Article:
Risk analysis and business impact analysis are two important aspects of the ITIL training, specifically in the ITIL Service Design Stage of the ITIL Service Lifecycle. Risk analysis deals with minimizing the likelihood of service downtime due to problems that are likely to occur. The business impact analysis deals will minimizing the financial and soft losses that a company will suffer if a service was interrupted.
In a way, risk analysis and business impact analysis are related as they both aim to ensure that the business will not be severely affected by possible interrupted services. The full details of the impact of risk analysis and business impact analysis in IT service management are often explored in ITIL online courses as risk analysis and business impact analysis are important processes in the ITIL framework.
Let’s take a look at these two important analysis processes: risk analysis and business impact analysis.
ITIL Service Design: Risk Analysis
The likelihood that a disaster or other serious service disruption will actually occur is an important factor for the definition of IT Service Continuity Management requirements. It is the core reason why risk analysis processes exist. Therefore, the possibility of a disaster or any other serious service disruption is evaluated during a risk analysis process. Furthermore, the impact in the case of the disaster or service disruption are analyzed in a risk analysis session. In addition, risk analysis determine what is needed to recover the services again.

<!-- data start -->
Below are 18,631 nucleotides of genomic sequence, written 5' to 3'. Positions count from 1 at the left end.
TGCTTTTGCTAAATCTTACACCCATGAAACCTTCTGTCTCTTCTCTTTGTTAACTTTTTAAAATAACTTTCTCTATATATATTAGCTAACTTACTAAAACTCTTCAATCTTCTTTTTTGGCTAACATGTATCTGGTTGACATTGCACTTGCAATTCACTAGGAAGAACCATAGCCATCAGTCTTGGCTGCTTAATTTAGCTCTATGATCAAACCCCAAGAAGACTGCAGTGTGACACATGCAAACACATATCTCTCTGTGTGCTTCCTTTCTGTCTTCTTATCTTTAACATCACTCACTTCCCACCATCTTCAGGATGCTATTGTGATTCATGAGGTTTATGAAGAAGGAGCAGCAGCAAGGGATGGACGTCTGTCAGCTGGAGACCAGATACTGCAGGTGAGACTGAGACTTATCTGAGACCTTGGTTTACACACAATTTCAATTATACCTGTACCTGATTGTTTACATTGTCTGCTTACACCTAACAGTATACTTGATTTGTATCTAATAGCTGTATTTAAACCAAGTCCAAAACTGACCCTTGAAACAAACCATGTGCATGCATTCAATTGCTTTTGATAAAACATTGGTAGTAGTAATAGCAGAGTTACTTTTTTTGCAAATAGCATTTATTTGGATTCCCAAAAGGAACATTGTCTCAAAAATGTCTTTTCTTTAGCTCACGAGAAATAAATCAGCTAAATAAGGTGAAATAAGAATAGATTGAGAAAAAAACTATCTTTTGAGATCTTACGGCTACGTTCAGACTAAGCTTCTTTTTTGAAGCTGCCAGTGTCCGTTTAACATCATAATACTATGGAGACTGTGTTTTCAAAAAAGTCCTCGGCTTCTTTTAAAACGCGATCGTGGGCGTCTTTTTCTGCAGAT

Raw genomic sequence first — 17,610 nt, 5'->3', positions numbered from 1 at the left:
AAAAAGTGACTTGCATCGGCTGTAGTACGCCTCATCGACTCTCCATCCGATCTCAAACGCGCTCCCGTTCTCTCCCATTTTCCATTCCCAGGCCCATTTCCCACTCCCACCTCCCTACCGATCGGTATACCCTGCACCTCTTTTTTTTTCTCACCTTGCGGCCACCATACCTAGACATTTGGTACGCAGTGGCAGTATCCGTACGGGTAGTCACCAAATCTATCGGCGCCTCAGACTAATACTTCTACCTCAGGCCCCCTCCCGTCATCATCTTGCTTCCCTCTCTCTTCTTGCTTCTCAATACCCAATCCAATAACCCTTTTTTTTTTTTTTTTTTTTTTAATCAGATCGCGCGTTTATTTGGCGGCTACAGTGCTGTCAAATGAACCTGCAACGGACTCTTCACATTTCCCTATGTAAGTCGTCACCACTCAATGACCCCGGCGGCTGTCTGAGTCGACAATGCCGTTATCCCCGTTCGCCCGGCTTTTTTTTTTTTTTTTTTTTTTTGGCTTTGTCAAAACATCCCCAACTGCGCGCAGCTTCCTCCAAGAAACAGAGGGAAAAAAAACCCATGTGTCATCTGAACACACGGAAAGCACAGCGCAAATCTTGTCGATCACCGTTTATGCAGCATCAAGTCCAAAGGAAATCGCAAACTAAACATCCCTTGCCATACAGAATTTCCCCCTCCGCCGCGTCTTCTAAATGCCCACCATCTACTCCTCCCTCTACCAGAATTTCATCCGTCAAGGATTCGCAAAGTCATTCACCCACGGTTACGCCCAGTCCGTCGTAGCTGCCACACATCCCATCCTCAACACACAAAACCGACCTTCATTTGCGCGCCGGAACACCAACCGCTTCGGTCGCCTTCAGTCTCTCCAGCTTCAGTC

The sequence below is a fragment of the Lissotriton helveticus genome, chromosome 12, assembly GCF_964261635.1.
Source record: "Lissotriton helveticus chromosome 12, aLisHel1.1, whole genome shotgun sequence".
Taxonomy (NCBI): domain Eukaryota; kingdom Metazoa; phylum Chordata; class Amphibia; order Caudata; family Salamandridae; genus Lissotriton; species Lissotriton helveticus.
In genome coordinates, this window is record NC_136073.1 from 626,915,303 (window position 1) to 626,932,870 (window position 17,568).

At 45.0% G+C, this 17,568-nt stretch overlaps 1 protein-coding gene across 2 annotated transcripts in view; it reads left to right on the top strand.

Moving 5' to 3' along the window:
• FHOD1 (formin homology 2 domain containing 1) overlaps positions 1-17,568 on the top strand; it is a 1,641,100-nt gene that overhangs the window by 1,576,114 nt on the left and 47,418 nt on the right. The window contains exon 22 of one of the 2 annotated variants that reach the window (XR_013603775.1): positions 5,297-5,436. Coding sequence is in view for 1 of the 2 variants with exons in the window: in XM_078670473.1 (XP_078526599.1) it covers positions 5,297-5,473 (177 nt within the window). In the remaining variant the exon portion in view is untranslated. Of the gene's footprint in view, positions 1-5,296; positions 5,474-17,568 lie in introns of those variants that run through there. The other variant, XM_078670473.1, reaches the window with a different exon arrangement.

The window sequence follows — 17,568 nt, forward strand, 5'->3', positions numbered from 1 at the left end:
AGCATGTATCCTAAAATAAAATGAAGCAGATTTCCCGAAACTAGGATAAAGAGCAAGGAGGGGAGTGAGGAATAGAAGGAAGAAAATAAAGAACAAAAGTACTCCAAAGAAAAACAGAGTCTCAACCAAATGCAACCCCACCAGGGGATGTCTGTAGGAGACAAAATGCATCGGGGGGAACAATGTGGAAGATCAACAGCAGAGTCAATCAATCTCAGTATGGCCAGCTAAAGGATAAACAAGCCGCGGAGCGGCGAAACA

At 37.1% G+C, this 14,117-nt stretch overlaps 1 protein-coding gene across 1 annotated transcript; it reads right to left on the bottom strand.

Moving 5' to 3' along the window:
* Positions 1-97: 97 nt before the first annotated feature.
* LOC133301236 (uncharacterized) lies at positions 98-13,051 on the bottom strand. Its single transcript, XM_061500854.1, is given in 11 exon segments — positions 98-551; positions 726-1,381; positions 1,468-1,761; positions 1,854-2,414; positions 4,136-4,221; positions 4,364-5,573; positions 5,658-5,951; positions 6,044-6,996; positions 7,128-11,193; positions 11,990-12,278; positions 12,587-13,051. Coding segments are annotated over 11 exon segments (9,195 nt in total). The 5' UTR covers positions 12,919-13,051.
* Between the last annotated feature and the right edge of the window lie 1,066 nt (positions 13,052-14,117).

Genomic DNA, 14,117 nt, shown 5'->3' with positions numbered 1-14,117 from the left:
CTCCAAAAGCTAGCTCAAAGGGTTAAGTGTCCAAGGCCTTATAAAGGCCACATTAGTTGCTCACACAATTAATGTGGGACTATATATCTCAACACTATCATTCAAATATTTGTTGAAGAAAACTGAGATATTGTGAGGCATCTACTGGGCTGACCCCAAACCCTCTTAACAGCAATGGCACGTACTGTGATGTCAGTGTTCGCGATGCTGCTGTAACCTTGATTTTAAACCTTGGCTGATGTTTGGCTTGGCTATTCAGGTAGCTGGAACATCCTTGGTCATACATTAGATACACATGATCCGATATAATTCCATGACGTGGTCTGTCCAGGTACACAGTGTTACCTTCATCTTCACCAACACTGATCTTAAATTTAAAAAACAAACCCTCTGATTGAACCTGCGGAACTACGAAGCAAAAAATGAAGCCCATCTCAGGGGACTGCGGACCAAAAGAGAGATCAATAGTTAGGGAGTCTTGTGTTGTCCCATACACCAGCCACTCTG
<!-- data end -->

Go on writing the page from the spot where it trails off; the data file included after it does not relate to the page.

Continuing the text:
For instance, a risk analysis will ask questions such as: what will happen if a fire happens in data center of the company in which all the servers burn down? Or what will happen if a flood happens, or earthquake happens and if this causes servers to go down? Therefore, in risk analysis, there should be an assessment of the level of threat and the extent to which an organization is vulnerable to this threat.